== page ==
Tuesday, July 08, 2008

Wake Forest’s Nathan O. Hatch Does the Right Thing

By Bernie Quigley

For The Hill 7/6/08

Wake Forest University in Winston-Salem, NC, doesn’t like to conspicuously make waves. It is not in the desired nature of this region in the heart of the South. But several weeks ago this venerable old Southern institution got big headlines when it announced that it intended to drop SATs as mandatory for incoming freshmen in an effort to ease stress on student test takers.

First commentary was that it was a big mistake. But Wake Forest President Nathan O. Hatch was right to drop mandatory SATs. Others will soon follow.

Wake Forest usually comes to mind up here in New England when either Maya Angelou, who teaches there, is mentioned, or Arnold Palmer, who, like a bunch of other great golfers, went to school there.

A few schools in recent years have dropped mandatory SATs – Bowdoin, Bates, Hamilton, Sarah Lawrence, Middlebury – and on first impression Wake Forest appeared to be changing company. It appeared to be comparing itself with a tradition of elite New England schools. Way good schools, but of a persuasion that the traditional Baptist preacher in the North Carolina Piedmont or Yadkin County tobacco farmer might consider kind of uppity.

Wake Forest’s “traditional constituency” – as those folks are so-called by admissions officers – would be more likely to consider going to UNC at Chapel Hill, Duke or University of Richmond. These are the schools which Wake Forest has traditionally competed with for students. But in recent years it has risen to top national rankings and today students from all over the world seek attendance. Some from India with very high SATs. Some from Hong Kong with high SATs and a whole lot of cash.

Another passing thought was that Wake Forest, ranked 30 among national universities by U.S. News and World Report, isn’t supposed to initiate big deal changes like this. Harvard is supposed to do that, or possibly Yale or Stanford, then everybody else is supposed to follow after that and do what they do. Wake Forest has only been in with this heady crowd the last 15 years or so.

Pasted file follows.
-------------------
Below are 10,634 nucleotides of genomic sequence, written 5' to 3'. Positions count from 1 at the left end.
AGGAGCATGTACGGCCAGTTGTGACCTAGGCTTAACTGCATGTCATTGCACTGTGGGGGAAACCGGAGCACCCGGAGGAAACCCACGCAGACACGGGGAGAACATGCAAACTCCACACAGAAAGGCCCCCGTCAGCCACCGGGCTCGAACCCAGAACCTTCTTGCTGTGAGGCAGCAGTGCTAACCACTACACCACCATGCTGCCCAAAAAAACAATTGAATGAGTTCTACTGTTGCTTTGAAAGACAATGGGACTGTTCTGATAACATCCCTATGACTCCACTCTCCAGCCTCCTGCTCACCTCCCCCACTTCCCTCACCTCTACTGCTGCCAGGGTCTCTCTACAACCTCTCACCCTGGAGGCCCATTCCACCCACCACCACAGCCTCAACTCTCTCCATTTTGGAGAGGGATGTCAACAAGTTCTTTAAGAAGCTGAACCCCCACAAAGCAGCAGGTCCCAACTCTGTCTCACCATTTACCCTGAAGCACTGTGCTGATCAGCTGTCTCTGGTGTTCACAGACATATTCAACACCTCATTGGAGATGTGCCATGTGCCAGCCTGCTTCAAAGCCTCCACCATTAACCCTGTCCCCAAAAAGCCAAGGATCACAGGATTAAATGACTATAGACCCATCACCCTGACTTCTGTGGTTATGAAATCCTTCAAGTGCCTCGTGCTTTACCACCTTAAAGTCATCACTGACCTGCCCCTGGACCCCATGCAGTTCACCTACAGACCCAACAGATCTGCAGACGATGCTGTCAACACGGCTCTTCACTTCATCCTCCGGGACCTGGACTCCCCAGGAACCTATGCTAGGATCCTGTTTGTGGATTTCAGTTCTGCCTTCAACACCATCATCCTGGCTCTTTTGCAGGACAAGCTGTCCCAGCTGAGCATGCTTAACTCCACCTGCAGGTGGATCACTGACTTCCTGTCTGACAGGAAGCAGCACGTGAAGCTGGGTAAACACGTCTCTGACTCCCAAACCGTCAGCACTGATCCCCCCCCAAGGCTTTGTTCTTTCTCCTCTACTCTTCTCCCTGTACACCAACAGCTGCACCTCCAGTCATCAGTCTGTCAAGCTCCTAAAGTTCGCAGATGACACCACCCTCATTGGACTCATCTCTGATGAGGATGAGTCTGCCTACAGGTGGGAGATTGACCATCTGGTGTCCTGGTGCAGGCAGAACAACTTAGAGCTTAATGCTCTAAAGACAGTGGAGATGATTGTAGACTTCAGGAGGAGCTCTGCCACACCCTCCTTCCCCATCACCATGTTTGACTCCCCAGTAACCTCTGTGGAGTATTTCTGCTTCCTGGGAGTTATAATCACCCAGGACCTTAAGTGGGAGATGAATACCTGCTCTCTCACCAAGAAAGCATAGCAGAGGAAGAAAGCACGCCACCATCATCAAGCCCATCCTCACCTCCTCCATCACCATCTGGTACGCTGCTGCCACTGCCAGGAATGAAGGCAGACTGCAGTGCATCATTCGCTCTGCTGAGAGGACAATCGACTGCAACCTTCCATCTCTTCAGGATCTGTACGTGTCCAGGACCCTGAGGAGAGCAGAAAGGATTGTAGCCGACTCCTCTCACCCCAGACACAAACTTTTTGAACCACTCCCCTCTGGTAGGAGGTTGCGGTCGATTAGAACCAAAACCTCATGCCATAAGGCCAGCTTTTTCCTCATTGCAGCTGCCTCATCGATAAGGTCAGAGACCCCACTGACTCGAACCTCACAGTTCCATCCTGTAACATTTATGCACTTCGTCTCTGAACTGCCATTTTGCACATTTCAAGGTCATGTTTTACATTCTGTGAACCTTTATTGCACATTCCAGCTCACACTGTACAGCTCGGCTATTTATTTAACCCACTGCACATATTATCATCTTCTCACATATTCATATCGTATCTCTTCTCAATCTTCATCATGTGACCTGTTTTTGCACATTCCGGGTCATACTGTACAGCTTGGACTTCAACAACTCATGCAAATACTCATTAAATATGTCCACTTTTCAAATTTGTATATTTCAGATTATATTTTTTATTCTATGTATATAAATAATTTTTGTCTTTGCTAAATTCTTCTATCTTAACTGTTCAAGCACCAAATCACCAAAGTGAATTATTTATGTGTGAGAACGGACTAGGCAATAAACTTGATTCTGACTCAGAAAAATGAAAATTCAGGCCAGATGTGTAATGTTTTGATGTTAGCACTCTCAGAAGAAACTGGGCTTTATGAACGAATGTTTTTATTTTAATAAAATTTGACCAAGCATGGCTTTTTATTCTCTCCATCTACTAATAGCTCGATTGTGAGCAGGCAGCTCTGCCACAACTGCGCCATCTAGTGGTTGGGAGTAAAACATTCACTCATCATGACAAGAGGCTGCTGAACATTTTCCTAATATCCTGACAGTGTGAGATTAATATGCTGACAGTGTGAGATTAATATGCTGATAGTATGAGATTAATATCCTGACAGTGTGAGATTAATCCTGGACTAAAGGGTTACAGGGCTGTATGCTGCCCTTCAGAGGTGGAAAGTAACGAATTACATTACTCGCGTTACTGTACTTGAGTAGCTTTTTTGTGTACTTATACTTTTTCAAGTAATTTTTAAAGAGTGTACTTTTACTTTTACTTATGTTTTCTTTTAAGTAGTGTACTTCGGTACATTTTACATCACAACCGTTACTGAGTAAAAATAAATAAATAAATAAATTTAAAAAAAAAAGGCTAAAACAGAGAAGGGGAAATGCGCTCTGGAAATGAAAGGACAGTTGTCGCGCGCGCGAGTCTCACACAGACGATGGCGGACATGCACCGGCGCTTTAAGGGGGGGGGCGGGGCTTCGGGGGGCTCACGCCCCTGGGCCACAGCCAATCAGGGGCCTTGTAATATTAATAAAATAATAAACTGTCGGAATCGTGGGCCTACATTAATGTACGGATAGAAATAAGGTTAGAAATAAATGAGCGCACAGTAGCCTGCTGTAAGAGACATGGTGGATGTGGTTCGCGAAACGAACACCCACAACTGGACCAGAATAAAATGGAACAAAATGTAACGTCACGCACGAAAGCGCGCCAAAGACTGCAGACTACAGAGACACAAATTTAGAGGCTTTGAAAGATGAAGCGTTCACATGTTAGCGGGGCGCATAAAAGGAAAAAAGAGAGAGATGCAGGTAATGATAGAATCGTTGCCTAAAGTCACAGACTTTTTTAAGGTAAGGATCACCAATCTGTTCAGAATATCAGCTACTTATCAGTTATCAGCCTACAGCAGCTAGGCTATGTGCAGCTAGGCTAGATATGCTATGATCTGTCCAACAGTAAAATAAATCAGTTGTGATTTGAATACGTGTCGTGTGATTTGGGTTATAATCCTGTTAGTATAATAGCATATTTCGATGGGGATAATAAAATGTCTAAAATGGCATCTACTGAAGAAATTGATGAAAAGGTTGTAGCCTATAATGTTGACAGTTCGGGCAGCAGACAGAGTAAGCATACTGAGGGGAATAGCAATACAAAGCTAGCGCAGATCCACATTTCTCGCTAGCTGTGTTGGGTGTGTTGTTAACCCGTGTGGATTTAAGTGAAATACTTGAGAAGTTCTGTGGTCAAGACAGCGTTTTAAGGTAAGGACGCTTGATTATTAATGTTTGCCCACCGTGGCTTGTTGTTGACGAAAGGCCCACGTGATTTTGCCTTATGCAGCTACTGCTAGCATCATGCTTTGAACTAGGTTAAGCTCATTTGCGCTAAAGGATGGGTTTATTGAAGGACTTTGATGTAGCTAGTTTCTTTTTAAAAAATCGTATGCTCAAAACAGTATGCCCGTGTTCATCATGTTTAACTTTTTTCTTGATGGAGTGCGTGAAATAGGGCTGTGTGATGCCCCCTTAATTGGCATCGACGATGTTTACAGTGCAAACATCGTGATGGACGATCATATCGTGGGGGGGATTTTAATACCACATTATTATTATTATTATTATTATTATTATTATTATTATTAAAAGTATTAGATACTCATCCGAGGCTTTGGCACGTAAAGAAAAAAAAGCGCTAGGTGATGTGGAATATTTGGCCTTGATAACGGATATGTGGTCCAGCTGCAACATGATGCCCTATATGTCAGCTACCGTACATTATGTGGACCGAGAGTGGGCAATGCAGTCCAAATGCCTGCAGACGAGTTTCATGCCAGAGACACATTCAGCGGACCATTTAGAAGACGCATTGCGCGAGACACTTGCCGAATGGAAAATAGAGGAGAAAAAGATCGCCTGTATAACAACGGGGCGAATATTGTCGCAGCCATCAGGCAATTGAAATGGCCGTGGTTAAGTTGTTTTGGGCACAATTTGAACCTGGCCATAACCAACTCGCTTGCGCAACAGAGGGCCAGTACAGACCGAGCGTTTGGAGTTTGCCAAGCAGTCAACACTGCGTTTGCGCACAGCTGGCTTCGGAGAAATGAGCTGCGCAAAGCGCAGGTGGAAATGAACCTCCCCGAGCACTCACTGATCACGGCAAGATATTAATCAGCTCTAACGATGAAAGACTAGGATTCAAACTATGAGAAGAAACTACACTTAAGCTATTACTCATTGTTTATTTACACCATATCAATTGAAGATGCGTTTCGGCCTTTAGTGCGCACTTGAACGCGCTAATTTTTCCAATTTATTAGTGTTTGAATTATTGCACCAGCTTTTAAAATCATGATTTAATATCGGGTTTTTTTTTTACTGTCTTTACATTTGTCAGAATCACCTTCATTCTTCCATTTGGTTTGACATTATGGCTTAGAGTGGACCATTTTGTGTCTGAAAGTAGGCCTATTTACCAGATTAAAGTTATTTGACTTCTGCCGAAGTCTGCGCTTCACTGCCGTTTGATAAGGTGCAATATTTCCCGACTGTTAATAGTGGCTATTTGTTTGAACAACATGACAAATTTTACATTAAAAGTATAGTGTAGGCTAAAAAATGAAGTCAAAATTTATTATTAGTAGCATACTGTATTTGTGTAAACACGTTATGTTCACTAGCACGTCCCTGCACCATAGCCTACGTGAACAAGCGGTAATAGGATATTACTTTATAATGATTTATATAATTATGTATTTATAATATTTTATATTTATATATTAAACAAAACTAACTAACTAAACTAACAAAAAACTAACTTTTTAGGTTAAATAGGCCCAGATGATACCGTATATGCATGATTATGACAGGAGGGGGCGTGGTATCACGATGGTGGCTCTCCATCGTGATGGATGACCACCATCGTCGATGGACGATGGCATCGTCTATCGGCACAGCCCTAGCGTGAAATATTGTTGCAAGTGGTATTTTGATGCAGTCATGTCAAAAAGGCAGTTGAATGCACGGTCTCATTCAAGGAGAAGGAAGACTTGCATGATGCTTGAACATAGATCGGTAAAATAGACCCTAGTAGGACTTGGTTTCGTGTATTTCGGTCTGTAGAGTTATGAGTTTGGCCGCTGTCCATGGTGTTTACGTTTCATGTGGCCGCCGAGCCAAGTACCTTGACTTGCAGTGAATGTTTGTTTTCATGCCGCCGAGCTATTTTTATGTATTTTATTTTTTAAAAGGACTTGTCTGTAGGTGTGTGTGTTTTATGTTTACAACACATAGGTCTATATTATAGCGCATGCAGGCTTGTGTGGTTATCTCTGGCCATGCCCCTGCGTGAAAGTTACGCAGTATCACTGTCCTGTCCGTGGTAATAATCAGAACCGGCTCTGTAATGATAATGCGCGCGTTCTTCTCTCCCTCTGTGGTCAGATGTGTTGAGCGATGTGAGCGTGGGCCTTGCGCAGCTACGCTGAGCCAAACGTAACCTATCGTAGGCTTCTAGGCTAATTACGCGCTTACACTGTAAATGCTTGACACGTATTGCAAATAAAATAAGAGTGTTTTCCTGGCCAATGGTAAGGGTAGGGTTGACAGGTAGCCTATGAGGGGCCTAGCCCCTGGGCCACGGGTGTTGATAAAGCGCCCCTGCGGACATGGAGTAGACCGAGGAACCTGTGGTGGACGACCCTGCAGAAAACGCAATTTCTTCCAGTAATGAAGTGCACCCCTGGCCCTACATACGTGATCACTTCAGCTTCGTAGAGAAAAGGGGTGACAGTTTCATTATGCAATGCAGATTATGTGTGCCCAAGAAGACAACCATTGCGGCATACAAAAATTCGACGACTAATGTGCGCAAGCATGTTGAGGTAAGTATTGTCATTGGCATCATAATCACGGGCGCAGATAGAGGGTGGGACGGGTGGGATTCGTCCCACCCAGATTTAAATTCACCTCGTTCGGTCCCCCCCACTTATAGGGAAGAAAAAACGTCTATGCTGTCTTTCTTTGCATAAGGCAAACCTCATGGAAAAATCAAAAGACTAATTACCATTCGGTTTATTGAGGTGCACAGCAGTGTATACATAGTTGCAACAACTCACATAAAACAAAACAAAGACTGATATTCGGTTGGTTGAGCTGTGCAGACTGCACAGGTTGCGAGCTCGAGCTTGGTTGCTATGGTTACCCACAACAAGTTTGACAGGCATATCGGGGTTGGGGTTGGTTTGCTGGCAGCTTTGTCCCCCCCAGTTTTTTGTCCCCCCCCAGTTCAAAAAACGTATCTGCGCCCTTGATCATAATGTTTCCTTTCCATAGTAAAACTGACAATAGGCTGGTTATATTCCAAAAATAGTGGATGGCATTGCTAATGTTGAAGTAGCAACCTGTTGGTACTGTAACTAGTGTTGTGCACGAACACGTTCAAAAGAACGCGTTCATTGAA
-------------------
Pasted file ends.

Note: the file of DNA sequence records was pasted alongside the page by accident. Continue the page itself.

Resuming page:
Hatch recently published an op-ed in The Washington Post to explain his reasoning.

“For several years, a growing body of research has made clear that America’s top colleges and universities are doing a poor job of helping some young people realize a critical part of the American dream: That anyone, no matter where he or she begins in life, has the chance to rise to the top,” he wrote.

Students from the top quarter of the socioeconomic hierarchy are 25 times more likely to attend a “top tier” college than students for the bottom quarter, he says. And a study of 78,000 students in California found that SAT scores correlated with family income but not with college grades. In fact, SAT was the poorest predictor of college performance when compared with high school grades and performance on subject tests. Other studies have found that such factors as high school class ranking and strength of the high school course load are better predictors.

I happen to have worked as a press person for a university alumni office in a previous millennium and it happens to have been Wake Forest’s. College administrators read books to help them understand changing cultural trends and patterns, particularly generational patterns, as generations are their business. Hatch is the first university President to fully understand that we have come to the end of one era and the beginning of another and to initiate an important public policy initiative based on that understanding.

Every major college and university faced a dilemma between the 1960s and the 1990s. Economy was booming and so was social awareness. The Civil Rights Movement brought a responsible attempt by most schools including Wake Forest to bring in those who had been ignored; that is, to bring in those who had been systematically excluded from the economy and the culture at large by institutionalized segregation. In North Carolina and the South in particular that meant black folk who were poor folk; some very poor. Many rural and barely educated.

It was not an easy task as the poor do not share the same values, attitudes and cultural leanings and yearnings as the better off. And they would not have the same SAT scores. So bringing them into the best universities would drop the general SAT scores for the school. And SAT scores were vitally important then to colleges and universities because it was a time of rising economy and there was a high demand and public need for highest quality education for a growing middle class. A drop in SAT scores would critically lower the school’s profile.

Black students from middle-class and wealthy backgrounds became highly sought after. They integrated nicely with the white kids of the same economic backgrounds. Increasingly, the original mandate began to drift and the poor became increasingly ignored.

Enter the age of diversity and globalization. When the word diversity became universally ingrained in the lexicon in the early 1990s, the original paradigm permanently shifted. The poverty part of the equation which; the economic element and the core issue of integration was almost universally abandoned. Suddenly, you could not talk to a college President whether from Harvard or a minor junior college in Florida without hearing the word diversity within the first phrases. But as I was told by one black sociologist at the time: They’d begun substituting Mexicans for black people. They were substituting Chinese people for black people. They weren’t. But what they were doing was substituting wealthy people from around the world and some of the wealthiest people on the face of the earth, for poor people in the South and from the blighted cities up North.